Andy Dalton knew he wanted a career in sales, but wasn’t clear on what he wanted to sell. After stints selling mobile homes and cell phones, a friend convinced him to give restaurant equipment sales a shot.
“I interviewed with a restaurant equipment manufacturer and when that didn’t pan out, my friend inquired at dealerships to see who was hiring trainees,” says Dalton. “That’s when I landed an installer/sales trainee position at C&T.”
Fast forward 14 years. Dalton now serves on the company’s national sales team serving a wide range of independent restaurants as well as medium and large chains.
FE&S: How did your role as an installer prepare you for your current sales position?
AD: One of the key points to my being able to do what I do is that I can visualize everything happening, how it will fit in and any pitfalls that will potentially cause issues. This allows me to get ahead of problems before they happen. To this day, I still get out in the field and work with installations, which is an invaluable skill. Not understanding how things work creates more mistakes, which results in unhappy customers.
FE&S: How would you describe a well-designed project that meets operators’ needs?
AD: Working with chefs and their concepts to make sure the back of house flows for them is key. If I ask 10 different chefs how I should set up a kitchen, I’ll get 10 different answers. It’s important to discuss what they want to do and how they want it done to come up with a plan. Then we’ll typically go back and forth as many times as it takes to fine tune it until they’re comfortable. This process takes patience and involves detailed explanations.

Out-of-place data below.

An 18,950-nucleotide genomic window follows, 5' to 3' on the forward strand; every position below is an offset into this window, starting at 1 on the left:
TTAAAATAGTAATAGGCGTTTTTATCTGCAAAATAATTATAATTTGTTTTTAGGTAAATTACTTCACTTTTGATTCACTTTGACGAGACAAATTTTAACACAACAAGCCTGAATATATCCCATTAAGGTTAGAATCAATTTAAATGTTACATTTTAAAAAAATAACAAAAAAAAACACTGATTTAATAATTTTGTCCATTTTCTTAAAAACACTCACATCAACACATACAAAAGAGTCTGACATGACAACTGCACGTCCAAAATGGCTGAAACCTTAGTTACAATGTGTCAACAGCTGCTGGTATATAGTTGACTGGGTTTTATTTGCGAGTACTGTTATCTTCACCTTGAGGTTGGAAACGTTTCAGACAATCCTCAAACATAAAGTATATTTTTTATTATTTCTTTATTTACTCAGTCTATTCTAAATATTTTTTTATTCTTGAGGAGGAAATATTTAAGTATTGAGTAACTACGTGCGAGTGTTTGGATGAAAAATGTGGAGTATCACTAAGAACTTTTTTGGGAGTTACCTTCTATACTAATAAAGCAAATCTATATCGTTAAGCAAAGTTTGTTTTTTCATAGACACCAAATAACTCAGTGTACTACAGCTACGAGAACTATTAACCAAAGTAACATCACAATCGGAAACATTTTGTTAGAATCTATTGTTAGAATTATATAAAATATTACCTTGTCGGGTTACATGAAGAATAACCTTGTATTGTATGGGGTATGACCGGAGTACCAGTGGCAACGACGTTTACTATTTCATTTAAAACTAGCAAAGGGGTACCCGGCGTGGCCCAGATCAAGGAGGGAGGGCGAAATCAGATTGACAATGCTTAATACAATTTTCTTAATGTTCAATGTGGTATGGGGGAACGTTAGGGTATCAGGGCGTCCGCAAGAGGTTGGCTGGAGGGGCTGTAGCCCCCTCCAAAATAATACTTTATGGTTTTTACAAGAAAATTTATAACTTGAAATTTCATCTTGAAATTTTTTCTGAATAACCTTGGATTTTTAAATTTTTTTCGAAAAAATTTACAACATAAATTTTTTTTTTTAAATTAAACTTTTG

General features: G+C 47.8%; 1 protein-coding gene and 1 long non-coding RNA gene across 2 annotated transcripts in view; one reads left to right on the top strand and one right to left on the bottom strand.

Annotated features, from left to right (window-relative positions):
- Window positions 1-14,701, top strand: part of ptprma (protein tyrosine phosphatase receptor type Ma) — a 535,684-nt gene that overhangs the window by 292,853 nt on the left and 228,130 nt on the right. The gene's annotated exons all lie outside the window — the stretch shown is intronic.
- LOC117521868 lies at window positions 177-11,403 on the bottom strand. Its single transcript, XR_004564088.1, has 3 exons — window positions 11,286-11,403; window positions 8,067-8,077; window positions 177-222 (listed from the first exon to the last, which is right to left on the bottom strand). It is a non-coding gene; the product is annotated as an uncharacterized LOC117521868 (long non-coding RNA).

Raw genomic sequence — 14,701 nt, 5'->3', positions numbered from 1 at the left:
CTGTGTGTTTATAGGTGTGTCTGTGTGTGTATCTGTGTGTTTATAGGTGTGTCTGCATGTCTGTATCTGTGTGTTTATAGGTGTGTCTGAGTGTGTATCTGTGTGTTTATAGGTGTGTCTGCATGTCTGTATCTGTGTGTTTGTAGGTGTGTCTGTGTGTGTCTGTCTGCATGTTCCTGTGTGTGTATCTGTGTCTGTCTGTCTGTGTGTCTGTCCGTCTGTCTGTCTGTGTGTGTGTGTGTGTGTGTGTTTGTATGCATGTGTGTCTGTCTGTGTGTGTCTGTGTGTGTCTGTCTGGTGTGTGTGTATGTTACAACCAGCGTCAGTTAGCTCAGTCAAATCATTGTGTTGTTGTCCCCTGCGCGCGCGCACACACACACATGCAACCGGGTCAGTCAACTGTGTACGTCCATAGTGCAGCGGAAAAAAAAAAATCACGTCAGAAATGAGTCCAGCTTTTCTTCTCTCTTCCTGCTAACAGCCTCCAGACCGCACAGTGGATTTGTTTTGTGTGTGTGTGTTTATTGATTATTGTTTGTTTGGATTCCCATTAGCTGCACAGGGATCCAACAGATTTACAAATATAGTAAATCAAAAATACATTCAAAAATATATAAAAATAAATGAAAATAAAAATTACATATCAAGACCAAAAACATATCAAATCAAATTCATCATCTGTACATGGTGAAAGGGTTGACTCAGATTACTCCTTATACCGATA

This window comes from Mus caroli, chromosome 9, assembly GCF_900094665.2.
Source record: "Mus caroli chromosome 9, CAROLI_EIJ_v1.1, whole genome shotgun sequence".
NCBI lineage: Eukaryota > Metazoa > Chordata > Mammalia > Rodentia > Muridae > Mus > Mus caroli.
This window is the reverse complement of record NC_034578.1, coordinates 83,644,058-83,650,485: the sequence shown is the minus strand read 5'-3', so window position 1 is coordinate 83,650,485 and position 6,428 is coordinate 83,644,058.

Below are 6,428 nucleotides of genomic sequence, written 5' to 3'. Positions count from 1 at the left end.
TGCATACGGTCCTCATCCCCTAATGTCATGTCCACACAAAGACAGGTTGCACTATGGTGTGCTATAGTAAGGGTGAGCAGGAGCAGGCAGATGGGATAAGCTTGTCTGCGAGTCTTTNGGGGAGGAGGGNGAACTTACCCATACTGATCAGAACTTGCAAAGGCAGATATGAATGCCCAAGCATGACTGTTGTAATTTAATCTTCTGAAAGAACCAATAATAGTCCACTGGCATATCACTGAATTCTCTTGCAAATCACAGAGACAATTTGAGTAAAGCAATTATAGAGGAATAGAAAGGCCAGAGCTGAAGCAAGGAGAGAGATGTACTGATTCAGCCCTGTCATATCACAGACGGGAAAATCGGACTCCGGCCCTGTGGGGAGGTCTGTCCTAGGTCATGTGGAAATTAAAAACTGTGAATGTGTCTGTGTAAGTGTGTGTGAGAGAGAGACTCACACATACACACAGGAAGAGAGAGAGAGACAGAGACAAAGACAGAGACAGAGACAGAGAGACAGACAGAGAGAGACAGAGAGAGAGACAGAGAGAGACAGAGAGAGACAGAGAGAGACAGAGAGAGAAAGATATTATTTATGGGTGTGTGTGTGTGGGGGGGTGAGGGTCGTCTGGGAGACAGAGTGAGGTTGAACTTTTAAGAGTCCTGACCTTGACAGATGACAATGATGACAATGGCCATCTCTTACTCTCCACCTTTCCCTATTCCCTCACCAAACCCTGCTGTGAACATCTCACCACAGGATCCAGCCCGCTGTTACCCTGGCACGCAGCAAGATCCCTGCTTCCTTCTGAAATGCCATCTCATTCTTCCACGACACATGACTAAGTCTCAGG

FE&S: What goes into writing a good equipment spec?
AD: The equipment I like to use is the type that causes the least amount of problems as possible. I stick with the manufacturers that have good support systems. I don’t run from problems and I align myself with people who do the same.
FE&S: Not every project goes according to plan. How do you troubleshoot and resolve issues?
AD: I have two co-workers that assist me when things come up and without them I wouldn’t be successful. Much of my success comes from handling problems in a timely manner. The most important period is the week of the install, because that’s when you find out about oversights or construction conditions that affect the project. Being on-site, I can find out about issues quickly and come up with a solution faster. Most of the time, they want to be open the next week, so there’s not much time to fix things. Being accessible and understanding that this is the most important time is crucial. I feel customers remember those two weeks the most.
FE&S: What is your proudest moment on the job?
AD: No one has ever had a delayed opening because of my mistake. It could happen one day, but my track record so far is perfect.
FE&S: What attracted you to sales?
AD: I grew up playing sports, so the competitive edge is an attractive component. I also love the diversity of this job because it’s different every day. One day I’m designing kitchens and the next I’m cutting stainless steel. I can run a business within a business, and this model works.